Robert Nagle is one of the industry’s most sought-after stunt drivers, having contributed to such films as “Drive” and “Fast & Furious 6.” His work can be seen next in “The Lone Ranger” and “Prisoners.”
What’s the most difficult stunt you’ve had to pull off?
In “Public Enemies” we did a running gun battle. At the end, the car slides off the road and flips over. Darrin Prescott, the stunt coordinator, and I had to come up with a way to do that without any special effects—meaning there’s often a cannon to send the car flipping over, and we couldn’t use that. I had to utilize the car and the terrain to get it to turn over and make it look real. There’s a lot of precision involved in that.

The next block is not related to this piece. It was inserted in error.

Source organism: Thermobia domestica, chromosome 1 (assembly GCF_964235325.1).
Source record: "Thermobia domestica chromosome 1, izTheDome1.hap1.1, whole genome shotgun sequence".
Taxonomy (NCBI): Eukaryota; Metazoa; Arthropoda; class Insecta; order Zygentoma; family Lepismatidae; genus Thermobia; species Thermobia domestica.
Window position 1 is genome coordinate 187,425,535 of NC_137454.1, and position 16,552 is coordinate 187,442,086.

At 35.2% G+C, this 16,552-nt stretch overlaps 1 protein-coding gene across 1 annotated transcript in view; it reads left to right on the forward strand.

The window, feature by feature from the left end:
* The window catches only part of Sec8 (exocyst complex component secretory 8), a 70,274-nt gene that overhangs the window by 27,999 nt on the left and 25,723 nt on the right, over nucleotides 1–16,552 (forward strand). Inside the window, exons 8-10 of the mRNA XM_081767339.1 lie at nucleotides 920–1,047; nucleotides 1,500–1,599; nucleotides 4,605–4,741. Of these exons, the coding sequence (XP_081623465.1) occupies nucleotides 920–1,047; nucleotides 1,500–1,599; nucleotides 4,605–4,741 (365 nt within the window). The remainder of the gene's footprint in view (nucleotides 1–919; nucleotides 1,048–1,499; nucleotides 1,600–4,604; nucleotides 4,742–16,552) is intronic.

The SAG Awards recently added a category recognizing stunt people. How did you feel about that?
I think it’s great. We’re a big part of the Screen Actors Guild, and we help put the action in the films, and it complements what the actors do. We work alongside them very often. So I’m happy to see it come along.
Is there anything you wouldn’t do for a stunt?
Not as of yet, no. I’m always up for a challenge. And I’ve been very fortunate in that the only injury I’ve had so far is a broken thumb. When people call our stunts “crazy,” I say I wouldn’t call it crazy, I call it precarious. We don’t do crazy; we just make it look crazy.